What to Do If You Get Injured in Your Rental Property
Here’s what you need to do if you were injured inside your rental unit:
Get Immediate Medical Treatment
The first thing you need to do if you get injured is to get immediate medical treatment. Even if you believe you weren’t severely injured, you still need to get examined by a medical professional.
Certain injuries don’t manifest themselves until later on, and if left untreated, they could cause more harm to your condition. So, it would be best to go straight to a doctor immediately.
Report the Incident
Once you get the treatment you need, you must contact your landlord and make an official incident report. Put the incident into writing and ask the landlord for a copy.
It should outline important details about the incident, like the time, date, and location where it occurred. This document will be vital should you decide to file a claim.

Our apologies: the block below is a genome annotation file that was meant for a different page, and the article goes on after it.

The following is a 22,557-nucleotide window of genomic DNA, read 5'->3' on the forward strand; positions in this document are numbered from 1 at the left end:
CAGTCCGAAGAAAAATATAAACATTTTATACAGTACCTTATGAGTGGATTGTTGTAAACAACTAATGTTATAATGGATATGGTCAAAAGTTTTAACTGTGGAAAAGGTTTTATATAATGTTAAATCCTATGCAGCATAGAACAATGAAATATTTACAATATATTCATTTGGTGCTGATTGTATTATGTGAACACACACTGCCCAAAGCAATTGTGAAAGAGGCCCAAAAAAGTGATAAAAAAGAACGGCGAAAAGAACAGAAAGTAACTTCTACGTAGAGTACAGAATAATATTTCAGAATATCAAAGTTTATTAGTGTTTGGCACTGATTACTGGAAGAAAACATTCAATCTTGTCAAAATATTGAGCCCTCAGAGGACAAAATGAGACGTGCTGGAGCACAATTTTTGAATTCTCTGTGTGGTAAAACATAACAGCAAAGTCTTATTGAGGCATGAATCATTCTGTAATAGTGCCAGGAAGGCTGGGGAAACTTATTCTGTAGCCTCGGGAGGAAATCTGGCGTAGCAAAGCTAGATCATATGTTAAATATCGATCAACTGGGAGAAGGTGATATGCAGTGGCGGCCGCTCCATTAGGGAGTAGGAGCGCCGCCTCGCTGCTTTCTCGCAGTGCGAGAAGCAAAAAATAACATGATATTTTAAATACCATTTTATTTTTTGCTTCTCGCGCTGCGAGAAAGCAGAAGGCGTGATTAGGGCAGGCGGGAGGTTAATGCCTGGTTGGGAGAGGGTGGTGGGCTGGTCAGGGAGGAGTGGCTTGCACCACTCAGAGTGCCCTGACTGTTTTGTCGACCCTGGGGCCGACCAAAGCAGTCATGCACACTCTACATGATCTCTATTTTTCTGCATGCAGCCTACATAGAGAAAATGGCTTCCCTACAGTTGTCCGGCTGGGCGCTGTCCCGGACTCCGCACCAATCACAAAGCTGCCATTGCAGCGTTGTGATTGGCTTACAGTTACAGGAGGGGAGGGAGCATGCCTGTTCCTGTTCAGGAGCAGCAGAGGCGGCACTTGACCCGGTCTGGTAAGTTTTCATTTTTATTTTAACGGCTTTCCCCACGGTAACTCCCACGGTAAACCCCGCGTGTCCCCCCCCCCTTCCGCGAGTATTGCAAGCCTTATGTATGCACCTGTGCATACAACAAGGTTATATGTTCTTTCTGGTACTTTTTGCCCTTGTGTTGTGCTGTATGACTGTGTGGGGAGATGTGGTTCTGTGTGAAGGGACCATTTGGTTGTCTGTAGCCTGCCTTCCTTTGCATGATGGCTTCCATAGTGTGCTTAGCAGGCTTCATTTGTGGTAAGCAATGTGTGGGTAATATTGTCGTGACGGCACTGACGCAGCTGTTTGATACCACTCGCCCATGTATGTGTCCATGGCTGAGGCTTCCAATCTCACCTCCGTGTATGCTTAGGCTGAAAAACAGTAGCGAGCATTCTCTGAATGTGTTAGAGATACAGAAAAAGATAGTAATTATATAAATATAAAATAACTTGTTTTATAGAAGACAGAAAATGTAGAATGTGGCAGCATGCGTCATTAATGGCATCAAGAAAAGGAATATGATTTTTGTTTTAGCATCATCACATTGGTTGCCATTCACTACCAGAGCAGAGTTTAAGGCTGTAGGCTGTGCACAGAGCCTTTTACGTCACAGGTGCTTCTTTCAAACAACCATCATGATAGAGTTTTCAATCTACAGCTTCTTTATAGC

Hire A Lawyer
There’s no denying that premise liability claims can be complicated. You have to consider several factors, including the nuances of landlord-tenant relationships. It would be best to hire an experienced attorney specializing in personal injury.
Seasoned lawyers bring invaluable expertise to the table. They can help you gather evidence, establish liability, and represent you during negotiations. With a reliable attorney by your side, you can rest easy knowing that your case is in the hands of an expert.
Speak to An Attorney Today
If you need help suing your landlord, Adamson Adhoot is here to help.
Adamson Adhoot is one of California’s leading civil litigation firms. With a combined experience of 100 years, our seasoned attorneys have handled various personal injury cases ranging from car accidents to wrongful death claims.
Our team will help you seek legal action against your negligent landlord and ensure that your tenant rights are protected.
Speak to an attorney today. Call Adamson Ahdoot at (800) 310-1606 or visit our website to book a free consultation.